Today was to be one of the highlights of my trip (spending time on my own family). I had an appointment at the General Register Office in Belfast. Last year I tried to make an appointment about a month in advance and the earliest date they had available was in three months. I didn’t take any chances this year and made my appointment back in February. In reading their website, it appeared like a great set up. The office is computerized, and you make an appointment to work at a terminal. The indexes are available from 1922 to just about the present, as well as for the northern counties back to 1864 (or 1845 for Protestant marriages). The cost is £12 (about $18.25). The office is at 49-55 Chichester Street known as Oxford House, just a few blocks down from the main square and city hall and my reservation was from 9:30 - 3:30.
I arrived, paid my money and was escorted to the first floor (that would be the 2nd floor to Americans) and received a brief orientation. I started right in, pulling names and filling out forms quickly. Each sheet had room for four requests and I wasn’t told to segregate my requests between birth, death and marriage. I handed my sheets off to Richard and discovered the following...pre-1922 marriages are only available for a few registration districts and these have to be put on a different form (that wasn’t a big problem as I now had the references and could obtain these in Dublin). You also need to have the name of the church where the event took place. This information is in the index, but I hadn’t been told, so I needed to go back and recheck each request. For post-1922 Belfast marriages the GRO doesn’t hold the records...you need to fill out a different form which is sent to the Belfast office and they will call you can give you the information over the phone (when they get a chance)...cost £3.
For births, you wait until one of the two desk attendants is free, and sit down with your list. They pull up the information on a computer screen and allow you to transcribe it. If you want a copy I was told the cost is £12 each although in looking back the website says £6 (and I thought the Dublin GRO was expensive €4 for a hard copy!) But at least you get to see the information so you know if it is the correct one.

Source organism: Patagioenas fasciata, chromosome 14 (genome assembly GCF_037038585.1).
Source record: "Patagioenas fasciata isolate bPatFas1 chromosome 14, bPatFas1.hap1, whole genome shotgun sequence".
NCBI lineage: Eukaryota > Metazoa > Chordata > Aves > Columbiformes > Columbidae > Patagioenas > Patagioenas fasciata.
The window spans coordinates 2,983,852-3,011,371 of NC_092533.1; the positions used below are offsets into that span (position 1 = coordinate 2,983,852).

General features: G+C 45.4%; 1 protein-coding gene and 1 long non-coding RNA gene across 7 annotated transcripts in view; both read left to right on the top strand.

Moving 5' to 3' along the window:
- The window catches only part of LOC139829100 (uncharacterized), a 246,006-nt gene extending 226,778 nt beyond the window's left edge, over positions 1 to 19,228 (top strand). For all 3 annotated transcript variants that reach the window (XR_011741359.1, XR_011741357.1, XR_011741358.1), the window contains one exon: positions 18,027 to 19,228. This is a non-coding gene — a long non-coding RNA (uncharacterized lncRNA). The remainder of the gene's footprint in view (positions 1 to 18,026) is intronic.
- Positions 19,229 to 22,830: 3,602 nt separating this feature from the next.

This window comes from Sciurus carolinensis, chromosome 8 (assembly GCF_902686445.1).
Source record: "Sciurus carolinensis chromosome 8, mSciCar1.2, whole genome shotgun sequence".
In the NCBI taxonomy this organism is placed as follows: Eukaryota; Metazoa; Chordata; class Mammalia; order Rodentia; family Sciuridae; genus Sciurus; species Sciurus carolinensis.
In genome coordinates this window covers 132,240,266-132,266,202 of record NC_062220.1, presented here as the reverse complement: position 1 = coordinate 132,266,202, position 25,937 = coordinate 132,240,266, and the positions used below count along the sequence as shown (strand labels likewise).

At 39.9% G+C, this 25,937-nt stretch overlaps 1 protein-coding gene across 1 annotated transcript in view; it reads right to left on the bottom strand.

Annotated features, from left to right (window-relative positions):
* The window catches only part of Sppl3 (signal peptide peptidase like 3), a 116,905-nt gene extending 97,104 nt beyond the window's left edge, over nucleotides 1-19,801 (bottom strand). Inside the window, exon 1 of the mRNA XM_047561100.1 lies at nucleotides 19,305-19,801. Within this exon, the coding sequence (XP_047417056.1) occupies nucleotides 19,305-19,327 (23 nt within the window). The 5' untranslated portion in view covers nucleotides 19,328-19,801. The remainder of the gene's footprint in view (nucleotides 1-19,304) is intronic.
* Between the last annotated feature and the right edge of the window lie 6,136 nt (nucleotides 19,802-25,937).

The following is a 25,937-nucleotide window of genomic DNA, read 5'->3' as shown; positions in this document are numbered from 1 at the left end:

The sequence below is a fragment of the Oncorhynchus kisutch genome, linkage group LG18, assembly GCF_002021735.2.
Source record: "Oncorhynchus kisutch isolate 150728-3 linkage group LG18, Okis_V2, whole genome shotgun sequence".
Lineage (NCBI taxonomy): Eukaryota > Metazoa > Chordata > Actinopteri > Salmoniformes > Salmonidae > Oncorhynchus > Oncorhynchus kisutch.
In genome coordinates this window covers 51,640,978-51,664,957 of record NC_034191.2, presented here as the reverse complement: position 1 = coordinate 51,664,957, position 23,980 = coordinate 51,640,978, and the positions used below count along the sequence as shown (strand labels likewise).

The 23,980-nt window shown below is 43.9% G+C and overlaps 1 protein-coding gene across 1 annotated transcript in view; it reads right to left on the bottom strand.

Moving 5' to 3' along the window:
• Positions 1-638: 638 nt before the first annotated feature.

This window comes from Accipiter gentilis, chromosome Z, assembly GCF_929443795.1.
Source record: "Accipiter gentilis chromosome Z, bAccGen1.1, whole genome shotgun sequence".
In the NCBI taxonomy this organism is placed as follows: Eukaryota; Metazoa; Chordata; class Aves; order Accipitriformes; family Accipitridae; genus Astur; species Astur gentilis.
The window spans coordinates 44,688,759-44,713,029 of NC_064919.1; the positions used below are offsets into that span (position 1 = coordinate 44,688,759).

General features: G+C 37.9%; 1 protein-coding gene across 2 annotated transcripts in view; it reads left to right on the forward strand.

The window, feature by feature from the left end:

For deaths and marriages (that are available) they bring the books to you and you can transcribe the information. Once I got the hang of it, things went pretty well and I got quite a bit of information. Mostly I was filling in information on my trees for collateral lines that had remained in Ireland. I finished up at 3:00 and got ready to leave. That’s when I realized that the first four requests, are included in the initial fee and each additional is £3. (This too is stated on the website, but I hadn’t been back there since I made the reservation.) They give you back the forms when you see the records and check them off. When you leave, they count up the checks.
I did get quite a bit of information, but it was a little more expensive than I thought! Next time I’ll be a little more selective <g>. That left me a little more time to spend at the Linen Hall Library.
At 5:00 I headed for a local café. I got a cup of tea, paid an additional £2 for one hour of Internet access, caught up on my emails and did a bit of research before I was rudely cut off. I didn’t get a chance to finish and upload this blog which is why it’s being posted a day late (when I get back to my apartment in Dublin).
Tomorrow I’m back to PRONI and to the Ulster Historical Foundation before getting a train back to Dublin.